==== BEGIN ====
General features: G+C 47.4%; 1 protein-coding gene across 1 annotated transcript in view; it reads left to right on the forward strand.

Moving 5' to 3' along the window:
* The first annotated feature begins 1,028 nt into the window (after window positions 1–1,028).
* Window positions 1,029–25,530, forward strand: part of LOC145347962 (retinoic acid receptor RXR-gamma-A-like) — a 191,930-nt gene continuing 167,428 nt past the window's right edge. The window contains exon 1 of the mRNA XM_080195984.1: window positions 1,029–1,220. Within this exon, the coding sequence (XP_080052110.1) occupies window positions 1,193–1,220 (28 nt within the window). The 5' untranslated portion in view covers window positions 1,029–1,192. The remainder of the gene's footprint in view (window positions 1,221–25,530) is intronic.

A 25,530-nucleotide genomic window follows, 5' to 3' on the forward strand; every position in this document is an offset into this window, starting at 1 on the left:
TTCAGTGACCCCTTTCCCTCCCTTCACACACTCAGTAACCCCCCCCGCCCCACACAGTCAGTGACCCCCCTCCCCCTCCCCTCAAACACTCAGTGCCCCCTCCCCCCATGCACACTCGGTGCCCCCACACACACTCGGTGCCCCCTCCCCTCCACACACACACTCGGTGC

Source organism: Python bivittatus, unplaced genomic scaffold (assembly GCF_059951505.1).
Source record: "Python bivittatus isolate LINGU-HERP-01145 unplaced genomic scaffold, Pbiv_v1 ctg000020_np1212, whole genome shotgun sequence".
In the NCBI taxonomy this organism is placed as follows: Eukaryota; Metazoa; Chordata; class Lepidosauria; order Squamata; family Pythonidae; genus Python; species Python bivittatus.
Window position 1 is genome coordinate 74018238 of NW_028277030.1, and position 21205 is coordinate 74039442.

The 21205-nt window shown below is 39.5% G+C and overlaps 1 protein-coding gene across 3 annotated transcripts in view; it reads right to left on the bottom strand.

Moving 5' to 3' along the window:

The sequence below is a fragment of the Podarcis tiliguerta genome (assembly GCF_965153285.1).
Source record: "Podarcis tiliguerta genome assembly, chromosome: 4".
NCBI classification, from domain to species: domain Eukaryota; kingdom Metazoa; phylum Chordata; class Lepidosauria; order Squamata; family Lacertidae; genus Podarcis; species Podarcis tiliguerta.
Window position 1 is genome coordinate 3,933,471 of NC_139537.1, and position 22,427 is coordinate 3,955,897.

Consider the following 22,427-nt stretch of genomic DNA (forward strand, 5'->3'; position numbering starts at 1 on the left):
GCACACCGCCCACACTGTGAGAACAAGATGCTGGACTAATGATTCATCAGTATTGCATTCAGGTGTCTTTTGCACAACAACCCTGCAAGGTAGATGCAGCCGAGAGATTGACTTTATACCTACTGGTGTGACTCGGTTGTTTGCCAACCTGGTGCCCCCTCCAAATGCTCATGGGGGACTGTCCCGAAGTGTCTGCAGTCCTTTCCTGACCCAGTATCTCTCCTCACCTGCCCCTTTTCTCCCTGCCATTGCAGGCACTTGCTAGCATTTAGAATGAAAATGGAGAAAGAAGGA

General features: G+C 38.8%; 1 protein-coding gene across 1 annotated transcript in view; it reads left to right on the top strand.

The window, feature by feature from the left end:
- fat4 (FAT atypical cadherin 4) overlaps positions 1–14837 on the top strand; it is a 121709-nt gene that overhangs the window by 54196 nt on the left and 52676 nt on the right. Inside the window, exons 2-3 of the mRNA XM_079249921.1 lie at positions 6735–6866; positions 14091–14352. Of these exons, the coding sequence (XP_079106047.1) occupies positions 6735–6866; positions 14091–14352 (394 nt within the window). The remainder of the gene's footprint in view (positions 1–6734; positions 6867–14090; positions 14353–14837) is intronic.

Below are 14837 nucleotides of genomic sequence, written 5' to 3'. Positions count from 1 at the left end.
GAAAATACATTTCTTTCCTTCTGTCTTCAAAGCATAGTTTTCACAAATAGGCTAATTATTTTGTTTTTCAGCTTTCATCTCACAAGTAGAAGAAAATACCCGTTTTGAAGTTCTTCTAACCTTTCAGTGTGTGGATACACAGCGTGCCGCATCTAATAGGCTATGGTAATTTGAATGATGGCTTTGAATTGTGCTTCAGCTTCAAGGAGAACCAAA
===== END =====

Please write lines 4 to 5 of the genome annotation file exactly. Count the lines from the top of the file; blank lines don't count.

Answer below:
* Window positions 1,029–25,530, forward strand: part of LOC145347962 (retinoic acid receptor RXR-gamma-A-like) — a 191,930-nt gene continuing 167,428 nt past the window's right edge. The window contains exon 1 of the mRNA XM_080195984.1: window positions 1,029–1,220. Within this exon, the coding sequence (XP_080052110.1) occupies window positions 1,193–1,220 (28 nt within the window). The 5' untranslated portion in view covers window positions 1,029–1,192. The remainder of the gene's footprint in view (window positions 1,221–25,530) is intronic.

A 25,530-nucleotide genomic window follows, 5' to 3' on the forward strand; every position in this document is an offset into this window, starting at 1 on the left: